R0430_beetle_side3_C.jpgVacated: Beetles born inside the tree create exit holes, allowing a mass emergence from the tree. The browning of foliage continues and bark becomes loose and peels away easily. Abundant white sawdust from the entrance and exit holes often accumulates at the base of vacated trees.

Source: Department of Environmental Conservation

03/29/15 2:00pm
03/29/2015 2:00 PM
COURTESY DRAWING  |  A rendering from 2013 of what the new Kent Animal Shelter will look like.

COURTESY DRAWING | A rendering from 2013 of what the new Kent Animal Shelter will look like.

Like the pets we’ve helped all these years, we now find ourselves facing an uncertain future. No one wants to live in a cold house constructed of cement that’s falling apart, not even animals.

Over 55,000 animals have been spayed or neutered and over 40,000 have been rescued and placed in new homes since Kent Animal Shelter in Calverton was built in 1968. How ironic, is it then, that the organization that made that happen may soon face its own untimely demise?

It’s the very thing that we have fought against for our homeless animals for the past 47 years. (more…)

03/20/15 10:00am
03/20/2015 10:00 AM
Kent Animal Shelter executive director Pam Green addresses the Pine Barrens Commission during a public hearing Wednesday. (Credit: Paul Squire)

Kent Animal Shelter executive director Pam Green addresses the Pine Barrens Commission during a public hearing Wednesday. (Credit: Paul Squire)

The facilities at Kent Animal Shelter aren’t enough to meet their needs, representatives of the nonprofit said at a public hearing before the Pine Barrens Commission last week.

Plans for a new facility, they said, would not only expand their operations but also help the environment by removing outdated and “archaic” septic systems.

But whether that’s enough for the commission to allow the group to build remains to be seen. (more…)

01/31/15 8:00am
01/31/2015 8:00 AM
Kent Animal Shelter kennel manager Ricky Appling gets some kisses Friday from Yogi, a year-old pit bull mix, in the Calverton shelter's play yard. (Credit: Barbaraellen Koch)

Kent Animal Shelter kennel manager Ricky Appling gets some kisses Friday from Yogi, a year-old pit bull mix, in the Calverton shelter’s play yard. (Credit: Barbaraellen Koch)

Kent Animal Shelter’s plans for a new facility have been redesigned and will go back before the state’s Central Pine Barrens Joint Planning and Policy Commission, from which Kent needs a waiver to allow construction in the core of the Pine Barrens, where new development is strictly limited.  (more…)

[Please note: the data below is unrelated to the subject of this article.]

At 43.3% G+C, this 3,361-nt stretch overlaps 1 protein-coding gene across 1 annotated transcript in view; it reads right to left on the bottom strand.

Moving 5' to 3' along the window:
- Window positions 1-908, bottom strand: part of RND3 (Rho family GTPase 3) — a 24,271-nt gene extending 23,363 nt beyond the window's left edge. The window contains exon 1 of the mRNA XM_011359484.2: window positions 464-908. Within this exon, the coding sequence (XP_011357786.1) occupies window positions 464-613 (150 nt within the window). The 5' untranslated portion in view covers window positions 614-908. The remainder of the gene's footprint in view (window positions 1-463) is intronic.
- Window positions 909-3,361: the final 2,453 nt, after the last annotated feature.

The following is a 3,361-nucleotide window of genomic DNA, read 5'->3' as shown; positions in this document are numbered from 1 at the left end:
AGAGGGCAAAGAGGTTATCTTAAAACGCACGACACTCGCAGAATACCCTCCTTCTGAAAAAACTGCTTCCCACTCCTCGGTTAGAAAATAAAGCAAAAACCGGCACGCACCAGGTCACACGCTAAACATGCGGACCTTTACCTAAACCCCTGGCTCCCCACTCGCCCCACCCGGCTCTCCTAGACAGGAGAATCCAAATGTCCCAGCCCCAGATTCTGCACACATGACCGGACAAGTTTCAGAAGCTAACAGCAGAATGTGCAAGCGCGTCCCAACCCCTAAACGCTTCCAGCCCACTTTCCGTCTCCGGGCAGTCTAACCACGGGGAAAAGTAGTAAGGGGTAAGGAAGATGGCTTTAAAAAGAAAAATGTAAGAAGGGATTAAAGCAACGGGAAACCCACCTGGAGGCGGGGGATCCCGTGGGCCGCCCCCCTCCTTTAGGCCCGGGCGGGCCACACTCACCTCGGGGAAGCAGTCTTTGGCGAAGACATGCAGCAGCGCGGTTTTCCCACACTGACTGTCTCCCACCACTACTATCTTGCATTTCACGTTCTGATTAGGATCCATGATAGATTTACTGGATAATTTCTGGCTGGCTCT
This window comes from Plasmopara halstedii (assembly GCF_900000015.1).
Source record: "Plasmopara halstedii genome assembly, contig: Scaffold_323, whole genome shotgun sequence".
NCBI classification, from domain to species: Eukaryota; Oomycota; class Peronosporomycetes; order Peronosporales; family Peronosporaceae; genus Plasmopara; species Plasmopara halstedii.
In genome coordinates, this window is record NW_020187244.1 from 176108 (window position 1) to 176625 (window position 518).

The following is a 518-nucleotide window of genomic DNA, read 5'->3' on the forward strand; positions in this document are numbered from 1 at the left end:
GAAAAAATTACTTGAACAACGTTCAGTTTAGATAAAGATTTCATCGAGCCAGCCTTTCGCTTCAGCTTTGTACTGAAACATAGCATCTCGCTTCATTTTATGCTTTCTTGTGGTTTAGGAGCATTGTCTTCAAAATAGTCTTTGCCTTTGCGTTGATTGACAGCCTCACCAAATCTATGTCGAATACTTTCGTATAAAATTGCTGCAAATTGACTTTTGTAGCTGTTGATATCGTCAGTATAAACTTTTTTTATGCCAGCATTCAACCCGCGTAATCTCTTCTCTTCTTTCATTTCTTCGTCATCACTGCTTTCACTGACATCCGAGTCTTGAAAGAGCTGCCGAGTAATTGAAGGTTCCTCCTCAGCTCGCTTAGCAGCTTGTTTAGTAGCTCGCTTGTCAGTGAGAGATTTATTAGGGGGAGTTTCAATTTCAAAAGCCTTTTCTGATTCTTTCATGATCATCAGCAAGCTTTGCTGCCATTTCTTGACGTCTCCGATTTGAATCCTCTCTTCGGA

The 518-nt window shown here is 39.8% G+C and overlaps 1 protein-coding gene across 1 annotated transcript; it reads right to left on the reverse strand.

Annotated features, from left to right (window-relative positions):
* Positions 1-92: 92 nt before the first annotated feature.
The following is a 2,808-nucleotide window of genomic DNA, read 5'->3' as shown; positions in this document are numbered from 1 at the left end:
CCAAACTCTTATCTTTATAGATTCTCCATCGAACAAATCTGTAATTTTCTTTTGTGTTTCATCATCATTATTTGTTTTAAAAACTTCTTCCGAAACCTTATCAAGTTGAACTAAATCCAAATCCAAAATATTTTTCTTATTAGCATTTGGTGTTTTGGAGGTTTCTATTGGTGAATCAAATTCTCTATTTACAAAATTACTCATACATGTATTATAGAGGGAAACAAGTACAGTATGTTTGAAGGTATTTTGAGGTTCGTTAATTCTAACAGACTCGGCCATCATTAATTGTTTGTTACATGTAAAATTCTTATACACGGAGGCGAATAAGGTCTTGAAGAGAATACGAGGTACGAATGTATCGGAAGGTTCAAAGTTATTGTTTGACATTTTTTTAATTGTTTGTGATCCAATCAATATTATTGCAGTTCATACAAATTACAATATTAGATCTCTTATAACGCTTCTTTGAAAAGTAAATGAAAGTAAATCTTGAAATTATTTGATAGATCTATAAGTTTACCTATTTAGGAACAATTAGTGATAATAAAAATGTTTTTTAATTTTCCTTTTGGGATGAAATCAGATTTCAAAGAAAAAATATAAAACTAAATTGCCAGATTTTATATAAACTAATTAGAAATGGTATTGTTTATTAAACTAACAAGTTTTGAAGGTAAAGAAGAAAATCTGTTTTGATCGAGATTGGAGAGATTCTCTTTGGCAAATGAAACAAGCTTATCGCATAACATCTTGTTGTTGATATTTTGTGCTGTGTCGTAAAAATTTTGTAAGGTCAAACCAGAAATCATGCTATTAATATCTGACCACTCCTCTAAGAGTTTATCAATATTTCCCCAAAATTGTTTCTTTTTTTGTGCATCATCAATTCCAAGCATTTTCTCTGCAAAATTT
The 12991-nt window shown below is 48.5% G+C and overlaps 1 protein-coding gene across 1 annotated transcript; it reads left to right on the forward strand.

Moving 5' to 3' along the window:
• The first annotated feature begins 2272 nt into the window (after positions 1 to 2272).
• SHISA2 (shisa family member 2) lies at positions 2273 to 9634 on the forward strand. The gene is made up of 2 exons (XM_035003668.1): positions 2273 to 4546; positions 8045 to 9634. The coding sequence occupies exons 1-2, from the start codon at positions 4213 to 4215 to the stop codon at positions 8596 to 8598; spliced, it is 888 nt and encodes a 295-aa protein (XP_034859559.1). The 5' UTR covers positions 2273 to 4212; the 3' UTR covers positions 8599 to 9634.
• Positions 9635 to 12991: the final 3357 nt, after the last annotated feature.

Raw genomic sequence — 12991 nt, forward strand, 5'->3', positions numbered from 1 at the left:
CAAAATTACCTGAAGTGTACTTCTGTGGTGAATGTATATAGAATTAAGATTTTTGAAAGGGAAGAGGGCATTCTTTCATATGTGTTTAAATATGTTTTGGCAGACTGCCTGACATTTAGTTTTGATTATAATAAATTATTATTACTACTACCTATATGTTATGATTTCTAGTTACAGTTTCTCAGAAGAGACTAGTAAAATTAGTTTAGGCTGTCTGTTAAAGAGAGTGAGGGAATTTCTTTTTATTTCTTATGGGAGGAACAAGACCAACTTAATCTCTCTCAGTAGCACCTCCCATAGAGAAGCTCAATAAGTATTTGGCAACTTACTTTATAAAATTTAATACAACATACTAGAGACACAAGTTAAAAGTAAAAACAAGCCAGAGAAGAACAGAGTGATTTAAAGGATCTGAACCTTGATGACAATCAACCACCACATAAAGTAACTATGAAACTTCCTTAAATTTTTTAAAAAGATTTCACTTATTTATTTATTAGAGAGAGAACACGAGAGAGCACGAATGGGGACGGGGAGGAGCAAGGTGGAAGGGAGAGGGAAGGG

12/28/12 2:00pm
12/28/2012 2:00 PM

SUFFOLK COUNTY COMMUNITY COLLEGE PHOTO | The proposed pool and fitness center at Suffolk County Community College’s eastern campus would be similar to this one at the Brentwood campus.

Suffolk County Community College’s proposed “Health and Wellness Center” at the Eastern Campus in Northampton, a project that would include an indoor swimming pool, will need to get an exemption from the state’s Central Pine Barrens Commission before it can move forward.

The Eastern Campus, which was built in 1977, is located within the core of the Central Pine Barrens, an area where the state’s 1993 Pine Barrens Protection Act places strict limits on new development.

But the college argues that the health and wellness center was part of a 1973 college master plan for the Eastern Campus, and that many other components of that plan have been allowed to be built by the Pine Barrens Commission.

The fitness center project, which would be similar to what the college has at its Brentwood campus, would include an eight lane indoor swimming pool, fitness center, meeting space and nursing laboratory, according to George Gatta, an executive vice president at the college.

The fitness center would include a strength training room, aerobic room, gymnasium, classroom space, office space, locker rooms and lobby, according to the county.

The Suffok County Legislature has included $17.75 million for the project in its capital budget.